Archive for June 5th, 2010


When you look at an image you don’t necessarily know what’s going on right away.  That’s  a good thing.  It draws you in and engages your mind.  Look at this drawing.

We tend to read an image from left to right.  So you look at this object on the left.  What is it?  You don’t know. You’re frustrated. You give up.  Your eye drifts to the object on the right in the hope of finding something you can identify.  Well, this thing is confusing, too. Looks a little like a Helmut Jahn skyscraper, gift-wrapped.  Oh, no, could it be, yes it could…a shoe?  Hey, it’s a crazy shoe, maybe a purple alligator pump-me pump.  Never mind the ribbon, that would make walking difficult, but forget walking, it’s an object in the form of a shoe.  Check, got that right, identified one of the two objects on the page. Your eye now moves back to the first object on the left, that oval, and now you see that it has curved surfaces, indentations and strips.  Could it be, yes it could.  It could be the top view of a shoe. Pretty bad shape.  Looks like a soldier in Alexander’s army walked in it to conquer Babylonia, or whatever.  But now your brain has been exercised and that feels good.  You conclude that this page is not just an illustration but it’s an image.  An illustration would be a clear statement.  An image invites a deeper look.  It engages your mind in relational thinking where everything exists in context and you are left with more questions than answers.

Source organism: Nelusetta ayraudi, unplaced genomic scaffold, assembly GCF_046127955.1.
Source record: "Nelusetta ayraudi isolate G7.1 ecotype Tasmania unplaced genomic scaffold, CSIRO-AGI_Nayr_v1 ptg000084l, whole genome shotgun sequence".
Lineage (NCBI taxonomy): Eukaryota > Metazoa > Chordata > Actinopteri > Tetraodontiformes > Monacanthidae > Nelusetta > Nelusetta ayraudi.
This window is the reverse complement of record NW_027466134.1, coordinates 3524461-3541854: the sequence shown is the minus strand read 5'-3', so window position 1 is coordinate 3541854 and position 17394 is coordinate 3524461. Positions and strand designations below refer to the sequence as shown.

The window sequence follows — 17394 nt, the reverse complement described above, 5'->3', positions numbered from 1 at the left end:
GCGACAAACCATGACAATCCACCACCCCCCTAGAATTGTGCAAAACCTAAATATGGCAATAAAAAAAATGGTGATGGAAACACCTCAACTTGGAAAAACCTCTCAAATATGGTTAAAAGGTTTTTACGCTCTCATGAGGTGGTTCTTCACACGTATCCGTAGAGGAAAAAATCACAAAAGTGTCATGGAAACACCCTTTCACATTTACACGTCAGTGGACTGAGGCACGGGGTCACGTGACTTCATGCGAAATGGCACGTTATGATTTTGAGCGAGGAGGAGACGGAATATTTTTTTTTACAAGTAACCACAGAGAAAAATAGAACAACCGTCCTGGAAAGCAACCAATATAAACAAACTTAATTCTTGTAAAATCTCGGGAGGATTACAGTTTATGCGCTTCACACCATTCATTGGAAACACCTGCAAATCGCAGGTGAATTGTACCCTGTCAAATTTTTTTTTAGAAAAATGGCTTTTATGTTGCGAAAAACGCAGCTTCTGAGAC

When you’re drawing and you can produce an enigmatic image  like this, with wonderful markmaking, scribbling, and texture–you’ve had a good day.

The student, Maggy S., used these two National Geographic photos.  Our topic for the class was the human form. We had a table full of clippings that showed people standing, walking, sitting.  In the pile there happened to be these two zany photos and, voila, that’s what she chose to draw! An inspired choice, as it turned out.

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